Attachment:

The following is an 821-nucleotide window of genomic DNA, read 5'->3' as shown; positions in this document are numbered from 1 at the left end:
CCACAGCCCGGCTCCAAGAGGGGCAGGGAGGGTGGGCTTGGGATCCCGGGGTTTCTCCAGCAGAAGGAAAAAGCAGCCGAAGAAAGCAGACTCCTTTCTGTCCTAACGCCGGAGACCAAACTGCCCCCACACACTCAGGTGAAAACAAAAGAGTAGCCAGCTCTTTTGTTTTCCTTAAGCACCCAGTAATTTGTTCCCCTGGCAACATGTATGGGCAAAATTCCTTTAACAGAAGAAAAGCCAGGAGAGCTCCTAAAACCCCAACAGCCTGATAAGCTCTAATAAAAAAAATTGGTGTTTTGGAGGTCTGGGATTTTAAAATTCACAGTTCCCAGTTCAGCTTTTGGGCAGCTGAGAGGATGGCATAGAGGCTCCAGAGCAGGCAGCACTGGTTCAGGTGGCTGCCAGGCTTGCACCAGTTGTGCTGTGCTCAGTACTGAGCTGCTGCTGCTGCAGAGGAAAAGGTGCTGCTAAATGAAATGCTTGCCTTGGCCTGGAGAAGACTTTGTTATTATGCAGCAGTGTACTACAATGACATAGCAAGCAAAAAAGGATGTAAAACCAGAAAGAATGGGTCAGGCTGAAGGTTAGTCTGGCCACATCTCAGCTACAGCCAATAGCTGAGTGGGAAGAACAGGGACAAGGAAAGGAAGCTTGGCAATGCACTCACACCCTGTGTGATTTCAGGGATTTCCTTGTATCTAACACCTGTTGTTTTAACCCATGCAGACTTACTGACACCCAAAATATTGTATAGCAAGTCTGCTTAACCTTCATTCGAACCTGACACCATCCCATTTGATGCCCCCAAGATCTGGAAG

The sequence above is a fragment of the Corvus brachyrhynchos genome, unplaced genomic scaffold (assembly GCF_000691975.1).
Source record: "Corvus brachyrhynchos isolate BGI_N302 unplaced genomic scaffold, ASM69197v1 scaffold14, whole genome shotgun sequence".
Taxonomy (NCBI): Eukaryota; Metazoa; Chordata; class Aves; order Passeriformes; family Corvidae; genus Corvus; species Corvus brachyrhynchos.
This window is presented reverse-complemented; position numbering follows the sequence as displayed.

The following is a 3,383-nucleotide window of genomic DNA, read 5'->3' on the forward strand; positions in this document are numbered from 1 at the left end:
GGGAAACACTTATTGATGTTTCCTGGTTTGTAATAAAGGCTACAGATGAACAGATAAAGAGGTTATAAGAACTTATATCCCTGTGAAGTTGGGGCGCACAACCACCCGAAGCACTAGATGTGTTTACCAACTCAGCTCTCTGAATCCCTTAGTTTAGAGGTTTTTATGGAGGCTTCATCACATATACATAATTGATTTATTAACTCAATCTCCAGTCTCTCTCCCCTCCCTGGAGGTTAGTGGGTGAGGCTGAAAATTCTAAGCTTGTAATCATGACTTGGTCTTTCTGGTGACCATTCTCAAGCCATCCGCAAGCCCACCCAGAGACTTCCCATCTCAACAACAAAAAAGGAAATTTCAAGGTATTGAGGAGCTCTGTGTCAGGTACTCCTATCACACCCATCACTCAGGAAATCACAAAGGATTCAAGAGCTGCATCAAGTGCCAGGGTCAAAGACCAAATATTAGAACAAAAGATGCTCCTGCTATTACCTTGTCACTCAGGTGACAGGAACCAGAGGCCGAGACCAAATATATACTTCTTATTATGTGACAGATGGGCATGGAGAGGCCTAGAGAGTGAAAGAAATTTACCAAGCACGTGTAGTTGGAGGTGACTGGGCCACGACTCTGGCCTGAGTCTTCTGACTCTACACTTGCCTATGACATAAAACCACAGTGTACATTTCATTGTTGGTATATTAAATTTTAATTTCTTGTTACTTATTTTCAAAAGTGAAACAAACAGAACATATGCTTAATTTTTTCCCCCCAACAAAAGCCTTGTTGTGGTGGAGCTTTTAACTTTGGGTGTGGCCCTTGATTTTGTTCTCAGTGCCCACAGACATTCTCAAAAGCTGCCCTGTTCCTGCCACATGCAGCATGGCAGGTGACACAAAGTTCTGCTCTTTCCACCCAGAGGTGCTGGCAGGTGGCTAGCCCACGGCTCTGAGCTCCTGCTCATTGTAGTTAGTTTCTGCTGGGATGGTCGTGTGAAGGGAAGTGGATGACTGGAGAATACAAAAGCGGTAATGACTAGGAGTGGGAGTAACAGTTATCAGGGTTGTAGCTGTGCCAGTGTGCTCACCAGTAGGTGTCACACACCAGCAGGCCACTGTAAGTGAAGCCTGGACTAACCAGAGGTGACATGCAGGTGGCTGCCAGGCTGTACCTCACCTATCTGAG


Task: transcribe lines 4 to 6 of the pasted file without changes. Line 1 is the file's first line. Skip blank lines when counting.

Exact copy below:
Source record: "Corvus brachyrhynchos isolate BGI_N302 unplaced genomic scaffold, ASM69197v1 scaffold14, whole genome shotgun sequence".
Taxonomy (NCBI): Eukaryota; Metazoa; Chordata; class Aves; order Passeriformes; family Corvidae; genus Corvus; species Corvus brachyrhynchos.
This window is presented reverse-complemented; position numbering follows the sequence as displayed.